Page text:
The COVID-19 vaccine rollout earlier this year prompted many institutions to begin making plans for in-person fall semesters. However, with COVID-19 cases on the rise due to the Delta variant and many unvaccinated populations, some schools are still keeping a few of their virtual tools around. 

Students are accustomed to -- and maybe a little fatigued by -- virtual offerings at this point, the beginning of the third school year that is once again affected by the pandemic. But as the 2020 enrollment numbers show, it is harder to convince a student to attend a university when their preliminary interactions with it are almost all virtual. How can institutions creatively virtually recruit students and show them the benefits of a college education -- and how can Mentor Collective help?

The COVID-19 Impact

We know that the COVID-19 pandemic and resulting economic fallout has had a significant impact on whether students attend college. Overall undergraduate enrollment declined by 3.6% -- or more than 560,000 students -- from 2019 to 2020, according to the National Student Clearinghouse (NSC). First-time student enrollment dropped by what the NSC called an “unprecedented” 13.1%, with the biggest declines at public two-year and private four-year institutions. 

Students are still facing uncertainty about what college admissions processes, and their college education as a whole, will look like this year. Twyla Joseph, a high school student profiled by Time magazine, detailed all of the ways in which her senior year had changed because of the COVID-19 pandemic: she was not able to take the SAT; she does not know her teachers well since all of her classes are online; she no longer sees her track coach, who gave her great advice; and she was furloughed from her job at Panera Bread for five months. 

“I literally just thought, What if I took a year off, maybe a year or two, and tried to wait till things were back to normal? I definitely thought, Maybe I just shouldn’t go. Maybe it’s not worth it,” Joseph told the magazine. Mentor Collective program participants reported more than 1,400 issues related to COVID-19 during the pandemic, all of which were reported through the conversation reports and student voice trends captured on Mentor Collective's Partner Dashboard.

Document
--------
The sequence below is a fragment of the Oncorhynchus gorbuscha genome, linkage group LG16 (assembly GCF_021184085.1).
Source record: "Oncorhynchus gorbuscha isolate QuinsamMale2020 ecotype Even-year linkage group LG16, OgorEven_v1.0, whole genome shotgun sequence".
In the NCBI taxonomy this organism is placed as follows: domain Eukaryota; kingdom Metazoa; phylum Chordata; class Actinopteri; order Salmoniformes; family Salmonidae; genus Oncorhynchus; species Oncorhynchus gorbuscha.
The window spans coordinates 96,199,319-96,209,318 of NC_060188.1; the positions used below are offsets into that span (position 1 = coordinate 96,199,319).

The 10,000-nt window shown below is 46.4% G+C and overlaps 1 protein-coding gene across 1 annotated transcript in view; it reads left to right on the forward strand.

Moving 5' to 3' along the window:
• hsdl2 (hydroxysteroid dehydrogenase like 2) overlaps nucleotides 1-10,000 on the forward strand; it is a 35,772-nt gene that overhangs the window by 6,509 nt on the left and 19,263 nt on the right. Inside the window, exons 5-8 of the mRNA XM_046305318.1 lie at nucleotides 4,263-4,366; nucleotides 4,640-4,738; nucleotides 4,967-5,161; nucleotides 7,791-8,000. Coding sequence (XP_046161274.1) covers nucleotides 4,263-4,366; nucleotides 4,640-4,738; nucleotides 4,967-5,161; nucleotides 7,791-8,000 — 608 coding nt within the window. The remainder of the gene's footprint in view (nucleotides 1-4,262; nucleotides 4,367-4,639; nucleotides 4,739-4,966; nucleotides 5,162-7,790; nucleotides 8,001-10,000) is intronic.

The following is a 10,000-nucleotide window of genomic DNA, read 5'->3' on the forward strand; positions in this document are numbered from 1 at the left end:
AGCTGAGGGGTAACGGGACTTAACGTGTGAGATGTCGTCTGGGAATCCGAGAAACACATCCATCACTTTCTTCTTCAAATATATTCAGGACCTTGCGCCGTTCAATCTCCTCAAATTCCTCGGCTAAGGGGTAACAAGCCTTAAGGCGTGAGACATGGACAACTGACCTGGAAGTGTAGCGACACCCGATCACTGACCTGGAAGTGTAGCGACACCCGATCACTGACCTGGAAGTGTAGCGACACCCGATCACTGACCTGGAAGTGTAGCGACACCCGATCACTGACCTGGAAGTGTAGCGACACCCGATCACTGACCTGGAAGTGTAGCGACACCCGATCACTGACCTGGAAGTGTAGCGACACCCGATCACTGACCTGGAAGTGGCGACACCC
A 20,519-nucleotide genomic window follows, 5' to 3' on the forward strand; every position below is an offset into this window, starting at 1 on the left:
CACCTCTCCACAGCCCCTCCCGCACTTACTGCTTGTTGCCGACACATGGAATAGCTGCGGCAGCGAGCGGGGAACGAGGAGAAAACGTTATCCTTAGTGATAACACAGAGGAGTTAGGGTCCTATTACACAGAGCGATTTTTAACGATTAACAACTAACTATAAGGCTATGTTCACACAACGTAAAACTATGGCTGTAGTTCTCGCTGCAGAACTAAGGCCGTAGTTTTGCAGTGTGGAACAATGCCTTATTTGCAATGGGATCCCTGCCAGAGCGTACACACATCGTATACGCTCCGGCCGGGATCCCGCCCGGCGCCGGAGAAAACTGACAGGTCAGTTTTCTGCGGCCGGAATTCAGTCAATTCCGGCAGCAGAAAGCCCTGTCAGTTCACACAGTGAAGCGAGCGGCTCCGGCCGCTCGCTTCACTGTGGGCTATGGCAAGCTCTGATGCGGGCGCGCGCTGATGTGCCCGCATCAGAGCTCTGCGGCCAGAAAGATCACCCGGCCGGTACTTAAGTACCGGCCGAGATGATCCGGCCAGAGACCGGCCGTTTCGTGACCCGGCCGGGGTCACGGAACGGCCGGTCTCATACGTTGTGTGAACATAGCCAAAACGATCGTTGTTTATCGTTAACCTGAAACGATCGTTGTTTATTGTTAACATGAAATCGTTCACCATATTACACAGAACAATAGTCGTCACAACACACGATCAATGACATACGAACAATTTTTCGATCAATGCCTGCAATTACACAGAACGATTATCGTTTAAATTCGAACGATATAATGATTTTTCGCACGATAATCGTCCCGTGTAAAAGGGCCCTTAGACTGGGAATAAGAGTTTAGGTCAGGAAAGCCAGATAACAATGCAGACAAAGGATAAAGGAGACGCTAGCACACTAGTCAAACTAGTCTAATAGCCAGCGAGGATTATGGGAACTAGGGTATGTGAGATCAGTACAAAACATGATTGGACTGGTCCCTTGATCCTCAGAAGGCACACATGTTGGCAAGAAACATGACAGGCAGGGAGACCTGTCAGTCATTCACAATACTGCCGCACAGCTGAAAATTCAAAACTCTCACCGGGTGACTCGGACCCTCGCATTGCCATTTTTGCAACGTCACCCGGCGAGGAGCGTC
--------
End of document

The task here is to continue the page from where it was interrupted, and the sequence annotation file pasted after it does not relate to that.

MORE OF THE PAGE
One of the biggest changes in the admissions process is the rise of the virtual campus tour. While a digital look at an institution has been an option for many years, it became the only option for many students at the height of the pandemic -- and institutions are keeping it around as the Delta variant ensures the pandemic continues to plague many aspects of daily life.

The virtual campus tour is far from the only change institutions made in the last year and a half. But it is a good illustration of a change with sticking power that has a significant impact on how institutions recruit students -- and one that can present some barriers to certain groups. 

How Mentor Collective Can Help

The benefit of campus tours, even before the pandemic, is that they are often led by student ambassadors who intimately know the university and are trained in selling it to prospective students. 

A Mentor Collective mentor plays a similar role, but in a much more personalized -- and therefore arguably more effective -- way. Building a strong connection with a peer like a Mentor Collective mentor gives students a sense of belonging on campus.

The mentor will likely have lived the in-person school experience and can provide a supplement to a virtual tour. A tour guide paid by the school may not want to tell a prospective student that no one actually eats at the south campus dining hall or that students should avoid a particular dorm that does not have air conditioning. But a mentor will be honest.

The mentor can also capitalize on the near-peer aspect of their relationship with the student and tailor their advice to the student’s personal path. This helps the student learn more about things that may apply only to them -- like what it is like to attend an institution that is out-of-state for them but has a large number of in-state students -- or things that they may feel uncomfortable asking about in a large-group setting -- like what people actually mean when they say “office hours.”

"My favorite thing was the fact that I got to speak to an ACTUAL student who has experienced an education in the School of Communications at Montclair," said one Mentor Collective student. 

Virtual tours are often presented as a way to remove barriers to entry for students who may not be able to visit campus in person, because they cannot afford the travel or because they may not be able to leave their responsibilities at home. But this assumes that all students have equal access to high-quality, reliable internet. Research shows that is not the case: It is estimated that more than 42 million Americans don’t have access to broadband internet, according to BroadbandNow. This is another place where Mentor Collective mentors can help. A student may not be able to stream a virtual tour, but they likely can receive text messages that show a mentor’s personal photos or short videos of campus. If students prefer an old-fashioned phone call to ask quick questions about campus life, Mentor Collective members are happy to take that route, too. 

Perhaps most importantly, a mentor can speak honestly about the actual return on investment this specific student will receive from this specific institution. First-generation students in particular often do not have a personal connection with someone whose experience demonstrates the benefit of a college degree. A first-generation mentor can show them -- in an approachable and understandable way that addresses their distinct questions --  how a college degree can change their life.

To learn how you can make your admissions process personal, check out our case study on Pacific University Oregon or contact us today.